Many years later, R. Lamm recalled much of the same. As the spiritual leader of Congregation Kodimah in Springfield, Massachusetts, he operated near R. Dresner of Congregational Beth El. In 1955, R. Dresner had led a successful effort to revive the short-lived journal, Conservative Judaism. R. Dresner and other Conservative leaders leveraged a religiously pluralistic spirit in the 1950s which, to combat the “secularists” in charge of the Soviet Union, embraced sophisticated thinking on so-called Judeo-Christian values.
This and other intellectual enterprises animated R. Lamm. “We Orthodox had nothing but Jewish Life [an Orthodox Union magazine], which had no essential gravitas, and was not a serious intellectual journal,” wrote R. Lamm in an unpublished memoir. “It was an embarrassing situation. I mentioned it to the late Rabbi Solomon Sharfman, who was then President of the Rabbinical Council of America. He immediately appointed me chairman of the RCA Publications Committee—a tried and tested method of getting a pesky young trouble-maker off your back—and instructed me to remedy the situation as best as I could expecting, of course, that nothing would come of the issue.”
The lack of support portended the challenge of recasting Orthodox Judaism in a 1950s American religious milieu. R. Lamm continued forward, despite the incredulousness. In December 1956, R. Lamm enlisted Rabbis Emanuel Rackman, Bernard Lander, and Marvin Fox to serve on the editorial team. Each member sported dual “Rabbi-Dr.” credentials, apart from R. Lamm who would later earn his Ph.D. from Yeshiva University in 1966. There was, however, an important distinction between the founders and the editors they aimed to recruit. R. Lamm was in his late-20s and Prof. Fox was thirty-two years old. The other two men were a half-generation older and far more professionally established.
The two scholars did not know one another before embarking on the journal, at least not well. They started out addressing one another formally as “Rabbi Lamm” and “Professor Fox.” But by the end of the preserved correspondence they were “Norm” and “Marv,” coordinating vacations with one another and concluding their long letters with updates on their young families. The warmth and comradery shared by the two is evident at the end of a long memo written to Prof. Fox in November 1958, shortly after the appearance of the first issue of Tradition: “Excuse the verbosity. Whenever I’m tired, overworked, and tense, and find myself at a typewriter writing to a friend, I let go like a yenta to a shecheiniste.”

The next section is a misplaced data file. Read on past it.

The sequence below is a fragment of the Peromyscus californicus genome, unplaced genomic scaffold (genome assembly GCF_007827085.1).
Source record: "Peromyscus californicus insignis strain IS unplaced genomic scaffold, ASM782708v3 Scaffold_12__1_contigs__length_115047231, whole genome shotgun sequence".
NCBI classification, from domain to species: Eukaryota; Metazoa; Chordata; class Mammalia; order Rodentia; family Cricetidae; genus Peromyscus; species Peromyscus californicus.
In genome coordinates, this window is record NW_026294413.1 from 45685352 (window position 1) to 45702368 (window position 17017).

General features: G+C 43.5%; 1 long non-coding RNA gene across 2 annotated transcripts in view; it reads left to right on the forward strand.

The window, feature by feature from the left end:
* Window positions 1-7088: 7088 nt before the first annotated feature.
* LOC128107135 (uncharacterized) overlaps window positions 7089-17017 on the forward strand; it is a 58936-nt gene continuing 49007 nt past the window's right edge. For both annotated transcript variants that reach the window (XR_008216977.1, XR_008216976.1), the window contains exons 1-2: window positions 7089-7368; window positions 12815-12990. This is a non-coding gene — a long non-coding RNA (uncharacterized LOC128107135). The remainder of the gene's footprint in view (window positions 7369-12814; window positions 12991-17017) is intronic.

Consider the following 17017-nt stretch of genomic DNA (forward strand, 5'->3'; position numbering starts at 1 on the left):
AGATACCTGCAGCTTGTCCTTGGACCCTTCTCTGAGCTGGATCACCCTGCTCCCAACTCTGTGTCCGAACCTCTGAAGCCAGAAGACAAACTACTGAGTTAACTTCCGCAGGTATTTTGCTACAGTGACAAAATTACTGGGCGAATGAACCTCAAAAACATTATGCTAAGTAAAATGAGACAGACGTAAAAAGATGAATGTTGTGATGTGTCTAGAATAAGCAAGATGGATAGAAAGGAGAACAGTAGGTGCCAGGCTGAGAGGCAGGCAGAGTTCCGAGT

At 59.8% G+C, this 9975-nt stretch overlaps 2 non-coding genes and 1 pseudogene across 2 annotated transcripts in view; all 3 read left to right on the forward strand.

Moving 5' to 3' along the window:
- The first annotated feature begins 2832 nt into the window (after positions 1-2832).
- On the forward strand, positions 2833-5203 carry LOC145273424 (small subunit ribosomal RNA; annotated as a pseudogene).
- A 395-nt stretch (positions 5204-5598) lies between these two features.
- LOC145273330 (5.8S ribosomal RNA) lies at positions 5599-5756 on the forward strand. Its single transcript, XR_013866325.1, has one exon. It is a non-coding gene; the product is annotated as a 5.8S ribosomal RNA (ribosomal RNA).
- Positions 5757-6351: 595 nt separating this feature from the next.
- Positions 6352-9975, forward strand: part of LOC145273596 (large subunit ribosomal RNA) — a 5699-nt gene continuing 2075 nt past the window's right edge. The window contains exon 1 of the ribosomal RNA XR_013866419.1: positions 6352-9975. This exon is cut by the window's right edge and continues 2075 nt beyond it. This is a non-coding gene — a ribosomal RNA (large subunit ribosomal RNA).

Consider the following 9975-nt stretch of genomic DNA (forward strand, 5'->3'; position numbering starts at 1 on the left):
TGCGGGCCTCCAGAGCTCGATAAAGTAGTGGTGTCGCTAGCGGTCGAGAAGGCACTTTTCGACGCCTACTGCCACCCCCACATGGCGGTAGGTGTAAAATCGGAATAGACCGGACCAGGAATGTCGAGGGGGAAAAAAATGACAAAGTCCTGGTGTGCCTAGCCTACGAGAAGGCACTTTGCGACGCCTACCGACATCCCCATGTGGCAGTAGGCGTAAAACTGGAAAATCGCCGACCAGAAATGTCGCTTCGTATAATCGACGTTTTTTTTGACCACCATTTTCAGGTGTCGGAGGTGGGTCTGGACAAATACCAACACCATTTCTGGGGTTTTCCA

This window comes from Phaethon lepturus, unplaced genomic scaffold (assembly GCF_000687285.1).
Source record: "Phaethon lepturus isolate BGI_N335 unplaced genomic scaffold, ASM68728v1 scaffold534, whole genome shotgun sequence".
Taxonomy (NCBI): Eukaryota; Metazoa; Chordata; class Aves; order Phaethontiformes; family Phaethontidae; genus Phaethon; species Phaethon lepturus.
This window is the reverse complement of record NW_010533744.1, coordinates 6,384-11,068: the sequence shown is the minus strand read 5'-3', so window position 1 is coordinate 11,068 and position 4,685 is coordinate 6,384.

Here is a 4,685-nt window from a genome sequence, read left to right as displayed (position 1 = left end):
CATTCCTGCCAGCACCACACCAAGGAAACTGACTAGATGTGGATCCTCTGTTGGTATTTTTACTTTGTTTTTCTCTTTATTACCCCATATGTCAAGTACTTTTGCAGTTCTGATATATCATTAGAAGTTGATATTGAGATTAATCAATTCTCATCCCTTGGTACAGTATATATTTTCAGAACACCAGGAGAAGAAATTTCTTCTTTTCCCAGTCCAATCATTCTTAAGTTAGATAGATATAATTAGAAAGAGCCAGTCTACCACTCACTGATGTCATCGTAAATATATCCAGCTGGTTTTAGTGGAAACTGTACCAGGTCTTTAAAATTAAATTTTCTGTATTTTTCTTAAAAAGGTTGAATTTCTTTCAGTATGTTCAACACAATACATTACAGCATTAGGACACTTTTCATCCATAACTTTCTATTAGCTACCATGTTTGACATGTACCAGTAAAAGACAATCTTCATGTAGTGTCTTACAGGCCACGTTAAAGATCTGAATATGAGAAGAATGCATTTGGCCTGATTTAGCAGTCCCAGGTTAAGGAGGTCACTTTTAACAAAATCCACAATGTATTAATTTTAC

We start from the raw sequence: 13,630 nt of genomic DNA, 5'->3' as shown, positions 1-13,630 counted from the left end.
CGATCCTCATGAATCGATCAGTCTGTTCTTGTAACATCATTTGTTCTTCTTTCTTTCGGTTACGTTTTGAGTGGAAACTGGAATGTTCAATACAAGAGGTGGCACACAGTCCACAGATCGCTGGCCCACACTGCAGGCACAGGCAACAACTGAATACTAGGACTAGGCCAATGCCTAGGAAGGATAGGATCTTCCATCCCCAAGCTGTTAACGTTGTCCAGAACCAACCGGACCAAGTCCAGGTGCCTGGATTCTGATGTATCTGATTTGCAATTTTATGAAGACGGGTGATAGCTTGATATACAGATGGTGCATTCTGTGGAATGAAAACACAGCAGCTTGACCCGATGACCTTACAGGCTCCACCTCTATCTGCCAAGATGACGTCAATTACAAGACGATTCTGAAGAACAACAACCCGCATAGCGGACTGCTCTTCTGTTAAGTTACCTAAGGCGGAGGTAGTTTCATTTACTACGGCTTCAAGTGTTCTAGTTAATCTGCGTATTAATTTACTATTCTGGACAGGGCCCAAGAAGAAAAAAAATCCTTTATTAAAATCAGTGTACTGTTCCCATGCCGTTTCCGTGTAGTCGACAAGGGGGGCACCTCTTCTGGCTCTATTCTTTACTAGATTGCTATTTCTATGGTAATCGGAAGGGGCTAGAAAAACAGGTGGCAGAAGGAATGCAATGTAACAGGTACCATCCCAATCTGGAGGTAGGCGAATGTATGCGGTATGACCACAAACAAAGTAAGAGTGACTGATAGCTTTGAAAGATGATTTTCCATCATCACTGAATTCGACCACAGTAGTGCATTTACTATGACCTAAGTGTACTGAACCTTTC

R. Lamm’s and Prof. Fox’s youthful spirit augured well for their determined effort to deny the naysayers. Yet, it also presented several problems for their initiative. First, the pair lacked the credibility among the Orthodox to mobilize a movement. Early on, R. Lamm told Prof. Fox that “you are the only other real editor I have. The others just have titles.” He urged Prof. Fox to remain with him, understanding that the editorial labor was significant and committee cooperation would be good to maintain a certain level of rigor. Or, as R. Lamm put it: “I don’t like one-man journals.”
On some occasions, R. Lamm was prepared to resign: “Marv, I’m sorry I ever took this damned job as Editor,” he confessed. “There just isn’t enough talent around, and I haven’t got enough time to do all this work. Besides which, yourself of course excluded, I have no one on the Editorial Committee.”
The pair also encountered a shortage of interested writers. Both believed that Orthodox Judaism possessed worthy scholars and presumed that a periodical was all that was needed to attract their attention. Several Orthodox thinkers—Prof. Alexander Altmann, for instance—had found a hospitable home in the earliest volumes of Judaism and did not feel overly compelled to supply R. Lamm’s more narrowly-targeting Orthodox journal with his publications.
The material, then, was sparse. The duo rejected several manuscripts because of the “inferior literary quality of the articles.” For one of the accepted submissions, R. Lamm complained that “insofar as footnotes are concerned, each and every one needs checking. In reviewing references to Rambam and Talmud only, I found I had to correct 3 of every 4!”
It was apparent to the team of editors that the most significant author they could draft to write for Tradition would be Rabbi Joseph B. Soloveitchik. In April 1957, their letters testify to a tag-team effort to prod the Rav to submit a manuscript, and that he had “given them his official permission to start ‘nudging’ him for his own contribution.” Their efforts paid off, but only in time and during the tenure of R. Lamm’s successor. Ultimately Tradition would serve as the home for some of R. Soloveitchik’s most important English essays, the most significant, of course, being “Confrontation” and “The Lonely Man of Faith.”